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Crossing the Bridge


Our Family’s Sister City Summer

Editor’s note: The following was written by Peter Weisz, about his family’s recent trip to Israel. Their travel experiences brought to life Federation’s core missions of enriching Jewish life, caring for vulnerable populations and building global Jewish community.

My wife, Alla, has always been an optimist. Thirteen years ago, for example, she sent out notices announcing the birth of “Dr. Martin R. Weisz.” So it was no surprise when, as we sat discussing Martin’s impending Bar Mitzvah project, that she said, “Signing up our family to volunteer should be an easy thing to arrange.”

Exactly how does a Florida family go about volunteering in Israel? Rabbi Leonid Feldman directed us to the Jewish Federation of Palm Beach County and its Partnership 2Gether (P2G) program that creates and enhances strong “people to people bonds” between local and global Jewish communities. Our local Federation’s P2G “Sister City” program is in Israel’s TZAHAR Region (an acronym composed of the first letters of the town names of Tzfat, Hatzor, and Rosh Pina).

Our prior connection to the Partnership was through our younger son, Andrew, whose class at the Arthur I. Meyer Jewish Academy had been “twinned with a class at Rosh Pina’s Vilkomitz Elementary School, where he got to (virtually) know many of his Israeli counterparts.

Martin and I were slated to work with Youth Futures in Hatzor Haglilit as camp counselors, and at Tzfat’s Livnot U’Lehibanot, a far-reaching social service agency with a broad mandate of helping those in need. Alla was assigned to the Mifne Center in Rosh Pina, which boasts the world’s highest success rate in the treatment of autism.


Among the most meaningful moments of our visit:

  • A reception at the Kabbalah Center in Tzfat included representatives from various Partnership programs, where the center’s director, Rabbi Eyal Reiss led an authentic Kabbalistic Bar Mitzvah and our campers presented Martin with a handmade booklet of greeting cards.
  • The Shabbat dinner where I was seated across from an IDF medic, who shared that he’d been treating wounded Syrian soldiers brought over the border.
  • Our trip to the 100-year-old Arab village of Toobah, where the homes were taller than those in Rosh Pina, as floors are built when children and grandchildren marry. Our Arab hosts provided a clearer picture of the true condition of Arabs living in Israel. There is little difference between the dreams and aspirations of Arab and Jewish families. All yearn for a time of peace and stability, prosperity and economic opportunity; in short, a better world.
  • A trip to the countryside where we saw Haredi kids, Druze kids, and our own kids having a blast in the water. We witnessed three cultures and ways of life, standing together as part of a peaceful scene with everyone respecting each other’s differences.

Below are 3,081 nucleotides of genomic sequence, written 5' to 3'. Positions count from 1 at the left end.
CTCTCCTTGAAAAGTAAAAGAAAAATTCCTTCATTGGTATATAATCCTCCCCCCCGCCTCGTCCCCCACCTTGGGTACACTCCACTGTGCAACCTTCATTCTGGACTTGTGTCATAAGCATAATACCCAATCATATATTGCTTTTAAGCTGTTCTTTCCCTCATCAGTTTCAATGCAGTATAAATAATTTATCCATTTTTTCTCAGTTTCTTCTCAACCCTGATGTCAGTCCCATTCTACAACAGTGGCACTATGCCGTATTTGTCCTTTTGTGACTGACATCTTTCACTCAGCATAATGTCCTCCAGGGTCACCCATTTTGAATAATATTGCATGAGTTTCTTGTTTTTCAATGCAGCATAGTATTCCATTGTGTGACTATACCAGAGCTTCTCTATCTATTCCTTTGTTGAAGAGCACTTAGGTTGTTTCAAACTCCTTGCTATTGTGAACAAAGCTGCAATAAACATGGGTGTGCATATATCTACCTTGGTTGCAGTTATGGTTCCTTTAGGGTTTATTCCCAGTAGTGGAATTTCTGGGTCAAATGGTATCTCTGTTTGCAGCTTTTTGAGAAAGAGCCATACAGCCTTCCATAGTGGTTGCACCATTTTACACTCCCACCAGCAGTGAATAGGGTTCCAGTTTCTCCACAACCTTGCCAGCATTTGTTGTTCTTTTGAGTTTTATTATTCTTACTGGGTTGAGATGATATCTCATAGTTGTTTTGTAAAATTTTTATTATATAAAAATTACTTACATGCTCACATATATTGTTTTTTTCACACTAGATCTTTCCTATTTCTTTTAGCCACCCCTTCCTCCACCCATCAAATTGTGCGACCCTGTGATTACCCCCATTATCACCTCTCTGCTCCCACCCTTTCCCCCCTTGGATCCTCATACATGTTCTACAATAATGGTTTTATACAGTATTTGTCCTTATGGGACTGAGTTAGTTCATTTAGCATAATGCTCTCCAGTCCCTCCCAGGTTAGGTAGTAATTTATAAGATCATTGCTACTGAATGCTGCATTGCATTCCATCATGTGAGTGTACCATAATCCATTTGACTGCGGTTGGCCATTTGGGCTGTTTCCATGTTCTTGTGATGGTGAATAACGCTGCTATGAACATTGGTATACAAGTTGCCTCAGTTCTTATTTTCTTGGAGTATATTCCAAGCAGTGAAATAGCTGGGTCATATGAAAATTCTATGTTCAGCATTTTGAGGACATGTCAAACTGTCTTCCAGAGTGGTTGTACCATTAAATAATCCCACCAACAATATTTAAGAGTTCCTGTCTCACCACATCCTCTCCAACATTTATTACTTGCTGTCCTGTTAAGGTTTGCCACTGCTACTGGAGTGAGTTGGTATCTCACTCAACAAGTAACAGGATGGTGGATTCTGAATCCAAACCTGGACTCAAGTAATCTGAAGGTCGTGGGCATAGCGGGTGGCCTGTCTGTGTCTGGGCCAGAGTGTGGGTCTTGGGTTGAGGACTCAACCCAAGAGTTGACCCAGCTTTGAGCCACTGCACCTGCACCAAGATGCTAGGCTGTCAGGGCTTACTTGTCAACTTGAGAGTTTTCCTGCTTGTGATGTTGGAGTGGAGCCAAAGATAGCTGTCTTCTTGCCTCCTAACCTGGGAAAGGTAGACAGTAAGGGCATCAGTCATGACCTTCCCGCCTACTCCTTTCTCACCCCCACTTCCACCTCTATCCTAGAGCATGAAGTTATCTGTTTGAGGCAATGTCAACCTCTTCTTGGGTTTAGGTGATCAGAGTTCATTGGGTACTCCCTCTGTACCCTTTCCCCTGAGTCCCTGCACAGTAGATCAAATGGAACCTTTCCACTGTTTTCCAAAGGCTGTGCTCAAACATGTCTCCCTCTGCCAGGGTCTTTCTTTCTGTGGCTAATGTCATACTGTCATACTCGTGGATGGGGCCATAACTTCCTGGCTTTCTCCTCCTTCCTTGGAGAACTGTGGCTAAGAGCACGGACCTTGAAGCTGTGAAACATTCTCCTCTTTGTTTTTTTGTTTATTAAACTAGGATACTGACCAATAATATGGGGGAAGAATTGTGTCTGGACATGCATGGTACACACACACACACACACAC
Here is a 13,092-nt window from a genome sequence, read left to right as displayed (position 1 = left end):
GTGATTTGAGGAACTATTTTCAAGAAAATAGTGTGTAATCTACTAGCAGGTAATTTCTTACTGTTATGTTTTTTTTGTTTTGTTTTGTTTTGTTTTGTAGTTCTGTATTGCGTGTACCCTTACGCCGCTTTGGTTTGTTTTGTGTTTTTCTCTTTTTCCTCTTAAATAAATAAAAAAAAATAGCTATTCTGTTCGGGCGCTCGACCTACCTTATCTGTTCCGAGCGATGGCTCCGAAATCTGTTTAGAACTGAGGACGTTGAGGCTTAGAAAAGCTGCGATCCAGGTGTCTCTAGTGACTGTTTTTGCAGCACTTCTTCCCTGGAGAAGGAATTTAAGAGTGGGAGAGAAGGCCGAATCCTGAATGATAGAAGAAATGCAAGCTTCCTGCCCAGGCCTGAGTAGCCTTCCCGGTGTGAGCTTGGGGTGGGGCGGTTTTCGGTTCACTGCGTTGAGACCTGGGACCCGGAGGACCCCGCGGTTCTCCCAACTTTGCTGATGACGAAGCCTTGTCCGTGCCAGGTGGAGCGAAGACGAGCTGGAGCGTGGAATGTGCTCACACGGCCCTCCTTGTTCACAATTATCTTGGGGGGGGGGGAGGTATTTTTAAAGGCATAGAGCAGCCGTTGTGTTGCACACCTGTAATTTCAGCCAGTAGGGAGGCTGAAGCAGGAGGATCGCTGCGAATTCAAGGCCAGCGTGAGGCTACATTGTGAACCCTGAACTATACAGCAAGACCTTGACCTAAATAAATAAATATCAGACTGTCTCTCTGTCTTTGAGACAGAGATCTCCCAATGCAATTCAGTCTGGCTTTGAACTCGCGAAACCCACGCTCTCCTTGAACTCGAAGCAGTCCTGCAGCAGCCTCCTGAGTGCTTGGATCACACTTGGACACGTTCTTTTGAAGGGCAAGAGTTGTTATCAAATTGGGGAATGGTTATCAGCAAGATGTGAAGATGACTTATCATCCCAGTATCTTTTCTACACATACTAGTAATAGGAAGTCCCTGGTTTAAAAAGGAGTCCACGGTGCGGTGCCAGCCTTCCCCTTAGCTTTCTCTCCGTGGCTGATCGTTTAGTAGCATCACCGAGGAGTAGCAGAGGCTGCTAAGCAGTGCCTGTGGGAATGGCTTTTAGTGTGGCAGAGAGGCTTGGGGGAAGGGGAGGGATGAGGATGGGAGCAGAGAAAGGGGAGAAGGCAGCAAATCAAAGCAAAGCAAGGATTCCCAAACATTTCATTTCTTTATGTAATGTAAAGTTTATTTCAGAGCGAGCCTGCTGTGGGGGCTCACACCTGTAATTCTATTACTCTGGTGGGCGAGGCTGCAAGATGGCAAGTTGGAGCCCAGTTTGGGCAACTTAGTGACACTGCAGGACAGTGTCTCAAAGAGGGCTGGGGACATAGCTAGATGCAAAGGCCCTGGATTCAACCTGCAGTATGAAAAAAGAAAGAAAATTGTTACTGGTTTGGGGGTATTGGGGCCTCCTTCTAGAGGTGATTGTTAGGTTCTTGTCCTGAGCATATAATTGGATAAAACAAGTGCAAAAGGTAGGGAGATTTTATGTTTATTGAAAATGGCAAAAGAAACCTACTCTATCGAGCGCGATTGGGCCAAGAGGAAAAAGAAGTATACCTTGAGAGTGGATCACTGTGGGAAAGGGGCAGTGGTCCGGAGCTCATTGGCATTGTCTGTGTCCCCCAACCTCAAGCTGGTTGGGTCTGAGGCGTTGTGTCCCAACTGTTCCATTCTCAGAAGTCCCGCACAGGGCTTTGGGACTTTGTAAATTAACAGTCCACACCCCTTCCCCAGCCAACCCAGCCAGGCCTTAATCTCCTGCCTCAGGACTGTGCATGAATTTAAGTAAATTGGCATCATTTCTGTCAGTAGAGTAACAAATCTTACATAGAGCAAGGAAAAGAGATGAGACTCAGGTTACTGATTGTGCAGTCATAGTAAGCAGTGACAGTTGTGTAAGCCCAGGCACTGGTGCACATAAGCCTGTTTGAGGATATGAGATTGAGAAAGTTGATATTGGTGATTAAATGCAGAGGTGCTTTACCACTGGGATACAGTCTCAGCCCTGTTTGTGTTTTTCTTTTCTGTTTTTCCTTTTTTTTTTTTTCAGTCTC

• Visiting the Holocaust Museum of Hungarian-Speaking Jews. There, we found a list that provides a historic record of how many Jews were deported from each Hungarian town and when they passed through…and found my own family’s name.

    With the knowledge contained in the document we saw and what we know about what took place in Auschwitz, it is almost certain that my grandmother died on June 6, 1944. D-Day, when the allies landed at Normandy to initiate the liberation of Europe from Nazi domination. How different our lives would be had the Allies landed just a bit earlier…
  • Touring the garden area at an elementary school, which had with a sizeable parcel of land adjacent to it, ear-marked for the construction of a new petting zoo. Commonplace at Israeli elementary schools, zoos have been proven to help in the emotional and academic development of students.
  • A visit with a colorful, dedicated school volunteer named Mark – an American who made aliyah 33 years ago – who now runs a celebrated goat farm and instructed Alla and the boys in the finer points of milking a goat.

We can think of no more meaningful way our family could have marked our son’s Bar Mitzvah. If I had to choose a single personal unforgettable memory of our time in the TZAHAR Region it would be a sunset Shabbat, hosted by Livnot, where we sang as we were led through the traditional Kabbalat Shabbat liturgy. Alla and I both got the chills when singing “Lechah Dodi,” since the words had been composed some 150 years earlier in Tzfat not far from the spot where we stood.


We gained a first-hand understanding of the valuable and far-reaching impact that our donated dollars make on the ongoing viability of this Region. But, even more than that, we gained something intangible; a personal connection to what before was an abstract concept.

When we think of Rosh Pina from now on, we will see smiling faces and savor sweet memories. It is that sort of connection — a connection of the heart — that makes the bridge we are building a strong and enduring one.

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